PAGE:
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Invest in the right battery markets: New opportunities
Dr. Xiaoxi He
JUN 05, 2016 04:21 AM
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Invest in the right battery markets: New opportunities

There are significant investment opportunities now in various battery markets. According to an IDTechEx Research report, Flexible, Printed and Thin Film Batteries 2016-2026: Technologies, Markets, Players  , the total market for thin, flexible and printed batteries will reach $471 million by 2026.

And last year there were a number of interesting developments:  

·       The launch of Tesla's Powerwall with low potential prices supported by the capability of Gigafactory;

·       Apple's patent relating to charging and managing power in a device with solid-state batteries;

·       LG Chem's opening of a mega battery plant in Nanjing;

·       Bosch's purchase of polymer solid-state battery company Seeo.

There were also a tremendous number of investment, acquisitions, partnerships and joint ventures.

An array of opportunities

With the development of wearable devices, printed electronics, IoT, robotics and electric vehicles, batteries with more features, more powerful performance and lower costs are required. Some examples:

  • Thin-film batteries (based on thickness)
  • Micro-batteries and large-area batteries (based on size)
  • Flexible batteries (based on mechanical properties)
  • Special-shape batteries (based on form factors)
  • Printed batteries (based on manufacturing methods)
  • Solid-state, lithium anode, silicon anode batteries (based on technologies)
  • Energy storage system (ESS) and electric vehicle (EV) applications (based on applications)

With the aforementioned, there may be some overlap. For instance, better battery technologies may be used in ESS and EV applications, providing improved safety and enhanced performance. A thin-film battery is also flexible, and can be made by printing, or based on all solid-state components, or be very small. Market growth of these areas is affected by the costs and technology maturity.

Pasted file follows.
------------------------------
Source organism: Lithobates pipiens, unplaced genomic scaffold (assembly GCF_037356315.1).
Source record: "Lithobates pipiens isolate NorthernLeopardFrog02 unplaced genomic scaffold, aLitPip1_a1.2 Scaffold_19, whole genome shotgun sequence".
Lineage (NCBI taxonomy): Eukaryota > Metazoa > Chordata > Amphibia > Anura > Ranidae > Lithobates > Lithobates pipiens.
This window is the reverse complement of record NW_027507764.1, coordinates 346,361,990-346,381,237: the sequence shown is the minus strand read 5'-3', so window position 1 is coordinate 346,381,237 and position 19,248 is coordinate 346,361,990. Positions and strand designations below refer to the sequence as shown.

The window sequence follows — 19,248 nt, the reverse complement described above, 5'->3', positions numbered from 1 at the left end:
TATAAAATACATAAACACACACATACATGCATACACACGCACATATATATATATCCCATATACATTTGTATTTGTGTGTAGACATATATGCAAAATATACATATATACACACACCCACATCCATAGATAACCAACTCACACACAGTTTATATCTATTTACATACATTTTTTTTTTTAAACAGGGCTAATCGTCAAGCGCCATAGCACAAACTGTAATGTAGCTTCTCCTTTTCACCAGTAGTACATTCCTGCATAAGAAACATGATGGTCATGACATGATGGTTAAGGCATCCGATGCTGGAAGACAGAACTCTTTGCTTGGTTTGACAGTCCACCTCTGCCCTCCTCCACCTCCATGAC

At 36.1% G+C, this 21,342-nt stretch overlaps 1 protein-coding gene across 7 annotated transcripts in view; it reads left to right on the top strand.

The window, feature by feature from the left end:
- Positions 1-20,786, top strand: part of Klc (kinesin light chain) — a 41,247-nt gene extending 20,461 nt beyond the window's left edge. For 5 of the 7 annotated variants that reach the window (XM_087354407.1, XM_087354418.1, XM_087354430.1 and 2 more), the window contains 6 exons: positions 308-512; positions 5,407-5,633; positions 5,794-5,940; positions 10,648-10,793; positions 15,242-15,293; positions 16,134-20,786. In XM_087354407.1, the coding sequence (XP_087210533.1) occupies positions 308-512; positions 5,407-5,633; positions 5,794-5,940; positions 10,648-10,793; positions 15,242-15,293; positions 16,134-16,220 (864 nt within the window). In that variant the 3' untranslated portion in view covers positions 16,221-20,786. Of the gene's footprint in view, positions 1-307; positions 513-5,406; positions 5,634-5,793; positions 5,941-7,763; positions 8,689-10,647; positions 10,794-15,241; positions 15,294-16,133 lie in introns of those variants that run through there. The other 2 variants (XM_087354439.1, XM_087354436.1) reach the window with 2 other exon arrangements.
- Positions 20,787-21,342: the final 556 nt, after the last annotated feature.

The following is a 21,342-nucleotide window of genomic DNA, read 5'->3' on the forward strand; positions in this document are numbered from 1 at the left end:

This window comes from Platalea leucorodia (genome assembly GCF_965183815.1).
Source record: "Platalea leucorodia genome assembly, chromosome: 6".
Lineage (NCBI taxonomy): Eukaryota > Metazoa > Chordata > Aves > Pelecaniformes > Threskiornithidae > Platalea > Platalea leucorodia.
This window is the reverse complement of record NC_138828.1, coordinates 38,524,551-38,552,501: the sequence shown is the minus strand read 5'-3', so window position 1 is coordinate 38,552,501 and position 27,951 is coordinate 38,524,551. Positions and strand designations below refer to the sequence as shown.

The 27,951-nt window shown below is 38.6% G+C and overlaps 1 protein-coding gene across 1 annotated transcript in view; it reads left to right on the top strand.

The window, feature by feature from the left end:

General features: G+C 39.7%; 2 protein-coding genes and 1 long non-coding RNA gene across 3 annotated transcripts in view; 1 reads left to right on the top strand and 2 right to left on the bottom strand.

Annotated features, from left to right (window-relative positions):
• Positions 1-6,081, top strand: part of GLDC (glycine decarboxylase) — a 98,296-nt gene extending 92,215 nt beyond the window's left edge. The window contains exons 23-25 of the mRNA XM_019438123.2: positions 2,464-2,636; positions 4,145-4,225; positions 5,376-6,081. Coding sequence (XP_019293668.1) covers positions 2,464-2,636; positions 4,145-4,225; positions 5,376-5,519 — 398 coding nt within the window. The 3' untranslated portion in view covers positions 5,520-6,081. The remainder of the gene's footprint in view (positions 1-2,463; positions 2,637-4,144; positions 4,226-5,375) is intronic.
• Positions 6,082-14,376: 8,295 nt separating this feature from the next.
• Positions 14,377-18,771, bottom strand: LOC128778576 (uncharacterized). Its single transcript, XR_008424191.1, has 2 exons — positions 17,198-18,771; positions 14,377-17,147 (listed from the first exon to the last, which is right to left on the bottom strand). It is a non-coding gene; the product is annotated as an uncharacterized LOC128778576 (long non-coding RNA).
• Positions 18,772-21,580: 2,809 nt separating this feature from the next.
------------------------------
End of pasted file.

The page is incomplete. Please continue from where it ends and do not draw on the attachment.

Further cost reduction may not rely on technology improvement

It is common that one or several battery improvements are emphasized but others are neglected. Battery development is a long and slow process therefore future battery cost reduction may mainly rely on economy of scale, and little on technology improvement. As growth in consumer electronics is approaching a plateau, demand is further created in the EV and ESS sectors. Cost reduction is the key.

Regulations and policies play a significant role in large deployment

The German market incentive program for battery storage systems introduced in May 2013 immediately changed the residential battery installation structure, with 2,700 installations benefiting from these incentives in 2013 to 13,100 by 2015. Also, China's decision to remove subsidies for nickel manganese cobalt (NMC) batteries for electric buses also crucially influenced this industry. It indicated that for ESS or EV applications, self-sustainability has not been fully achieved and therefore policy changes can affect them greatly. 

Thinness, flexibility and printed possibility will be addressed

Large devices or systems generally require high reliability and safety so new battery technologies tend to be applied in small electronic gadgets first.

More leading-edge information about the battery business will be covered at the IDTechEx Show! on Nov. 16-17 in Santa Clara, Calif.

 

 

 

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